Beijing’s long-feared dumping of US Treasuries, or the use and value of the PBoC’s central bank reserves was ignited again. The revelation that Chinese holdings of US Treasury obligations fell in December by $34.2 billion, to $755.4 billion, brought new fears. But are they justified?
In December 2009, China slipped below Japan to become the second largest recorded holder of U.S. treasuries, as it continued to unwind holdings of U.S. Treasury bills and Japan bought over US$11 billion in treasuries. China's recorded stock of U.S. treasuries has fallen from US$800 billion in July 2009 to US$755 billion at the end of 2009. China has been shifting back to purchases of longer-dated treasuries after buying more T-bills in late 2008 and early 2009. China's holdings of Treasury bills has fallen from a peak of US$210 billion in May 2009 to US$70 billion at the end of 2009. This shift implies that China may be purchasing some U.S. assets through intermediaries. China's net purchases of long-term Treasury bonds were US$4.6 billion in November.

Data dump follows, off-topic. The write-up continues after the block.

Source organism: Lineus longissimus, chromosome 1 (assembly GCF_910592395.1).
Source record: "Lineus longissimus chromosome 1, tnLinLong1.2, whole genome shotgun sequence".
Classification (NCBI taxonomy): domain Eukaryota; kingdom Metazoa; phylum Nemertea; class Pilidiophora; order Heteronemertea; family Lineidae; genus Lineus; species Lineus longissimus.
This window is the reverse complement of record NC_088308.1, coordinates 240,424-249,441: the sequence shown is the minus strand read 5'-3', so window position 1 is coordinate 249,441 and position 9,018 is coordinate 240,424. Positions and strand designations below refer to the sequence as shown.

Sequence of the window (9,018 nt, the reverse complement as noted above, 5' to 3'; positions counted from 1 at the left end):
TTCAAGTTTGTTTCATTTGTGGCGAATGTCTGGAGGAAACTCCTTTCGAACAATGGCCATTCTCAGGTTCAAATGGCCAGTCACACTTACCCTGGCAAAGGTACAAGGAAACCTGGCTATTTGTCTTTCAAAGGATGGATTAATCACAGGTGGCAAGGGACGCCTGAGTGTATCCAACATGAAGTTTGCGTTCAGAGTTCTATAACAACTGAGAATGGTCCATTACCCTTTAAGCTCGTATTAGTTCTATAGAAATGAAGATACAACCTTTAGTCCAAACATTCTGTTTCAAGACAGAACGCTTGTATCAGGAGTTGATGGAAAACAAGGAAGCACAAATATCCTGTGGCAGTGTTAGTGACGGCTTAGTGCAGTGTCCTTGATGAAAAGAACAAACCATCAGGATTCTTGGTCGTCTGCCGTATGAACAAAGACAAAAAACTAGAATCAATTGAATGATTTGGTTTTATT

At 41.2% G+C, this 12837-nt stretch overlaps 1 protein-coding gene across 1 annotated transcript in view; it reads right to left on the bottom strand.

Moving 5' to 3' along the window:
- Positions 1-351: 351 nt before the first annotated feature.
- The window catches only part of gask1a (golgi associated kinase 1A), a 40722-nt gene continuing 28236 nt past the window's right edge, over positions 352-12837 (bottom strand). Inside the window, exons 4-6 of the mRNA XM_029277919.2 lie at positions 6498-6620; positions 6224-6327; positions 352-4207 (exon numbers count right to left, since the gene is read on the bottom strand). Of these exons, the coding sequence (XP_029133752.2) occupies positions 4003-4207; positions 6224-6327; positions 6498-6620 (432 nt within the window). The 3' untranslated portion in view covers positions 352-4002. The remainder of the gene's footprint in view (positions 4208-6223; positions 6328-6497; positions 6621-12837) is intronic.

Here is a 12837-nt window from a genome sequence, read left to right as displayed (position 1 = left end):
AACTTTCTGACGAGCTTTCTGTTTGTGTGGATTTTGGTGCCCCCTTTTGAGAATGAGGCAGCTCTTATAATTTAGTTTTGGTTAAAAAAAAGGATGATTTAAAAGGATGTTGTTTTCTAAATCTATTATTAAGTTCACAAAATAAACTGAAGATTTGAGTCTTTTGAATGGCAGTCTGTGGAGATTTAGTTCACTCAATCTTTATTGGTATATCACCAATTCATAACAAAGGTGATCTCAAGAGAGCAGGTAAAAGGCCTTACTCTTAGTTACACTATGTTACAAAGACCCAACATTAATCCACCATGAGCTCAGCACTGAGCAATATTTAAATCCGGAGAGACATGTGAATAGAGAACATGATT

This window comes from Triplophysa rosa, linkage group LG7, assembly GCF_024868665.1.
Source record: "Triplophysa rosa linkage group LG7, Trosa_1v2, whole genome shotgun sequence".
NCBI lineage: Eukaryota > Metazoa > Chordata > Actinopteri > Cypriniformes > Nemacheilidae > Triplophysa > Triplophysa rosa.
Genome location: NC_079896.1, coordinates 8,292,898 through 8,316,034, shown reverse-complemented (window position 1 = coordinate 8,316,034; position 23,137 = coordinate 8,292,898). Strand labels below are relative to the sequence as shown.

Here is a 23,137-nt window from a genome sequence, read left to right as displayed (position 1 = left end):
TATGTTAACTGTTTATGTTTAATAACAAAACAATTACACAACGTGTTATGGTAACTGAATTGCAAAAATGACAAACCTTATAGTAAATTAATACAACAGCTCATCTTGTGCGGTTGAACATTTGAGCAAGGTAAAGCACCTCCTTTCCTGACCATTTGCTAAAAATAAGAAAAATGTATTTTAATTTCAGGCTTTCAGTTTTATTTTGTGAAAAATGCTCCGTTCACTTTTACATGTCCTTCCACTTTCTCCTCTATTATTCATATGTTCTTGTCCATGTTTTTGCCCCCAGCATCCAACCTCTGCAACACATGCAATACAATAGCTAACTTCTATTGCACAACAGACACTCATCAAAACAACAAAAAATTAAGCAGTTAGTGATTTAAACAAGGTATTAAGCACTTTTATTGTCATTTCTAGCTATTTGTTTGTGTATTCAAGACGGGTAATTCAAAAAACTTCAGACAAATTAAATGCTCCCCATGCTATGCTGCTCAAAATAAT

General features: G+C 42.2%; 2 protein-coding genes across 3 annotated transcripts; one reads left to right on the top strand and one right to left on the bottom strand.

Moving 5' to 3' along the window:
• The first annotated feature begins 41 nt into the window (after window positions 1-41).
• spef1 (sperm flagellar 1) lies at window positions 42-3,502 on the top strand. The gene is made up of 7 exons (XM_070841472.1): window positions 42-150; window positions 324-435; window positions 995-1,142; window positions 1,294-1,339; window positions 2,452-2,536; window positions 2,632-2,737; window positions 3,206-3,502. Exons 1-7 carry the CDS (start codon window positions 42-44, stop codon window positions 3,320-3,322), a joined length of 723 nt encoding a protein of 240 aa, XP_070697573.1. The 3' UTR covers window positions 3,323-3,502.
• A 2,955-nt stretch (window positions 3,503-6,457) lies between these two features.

In mid-2008, China surpassed Japan to become the largest single holder of U.S. Treasury securities. After a sharp increase in its T-bill purchases in late 2008, China gradually reduced its U.S. short-term debt holdings and shifted into long-term Treasuries in 2009.
China dropped its overall holdings , yes, but the article fails to mention the shift in holdings by other key countries that offset completely China's sell-off. In December, the UK and Japan jointly increased their holdings by more than China dropped its holdings, + $US 36.4 bn vs. -$US 34.2 bn. China's current portfolio is really not that difference from recent history. China's December share of US Treasury holdings, 20.9% (as a % of total foreign holdings), is barely off its 2007-2009 average, 21.4%. But Japan's holdings are way off, and could revert towards the average, 23.7%.
p/s photos: Padma Priya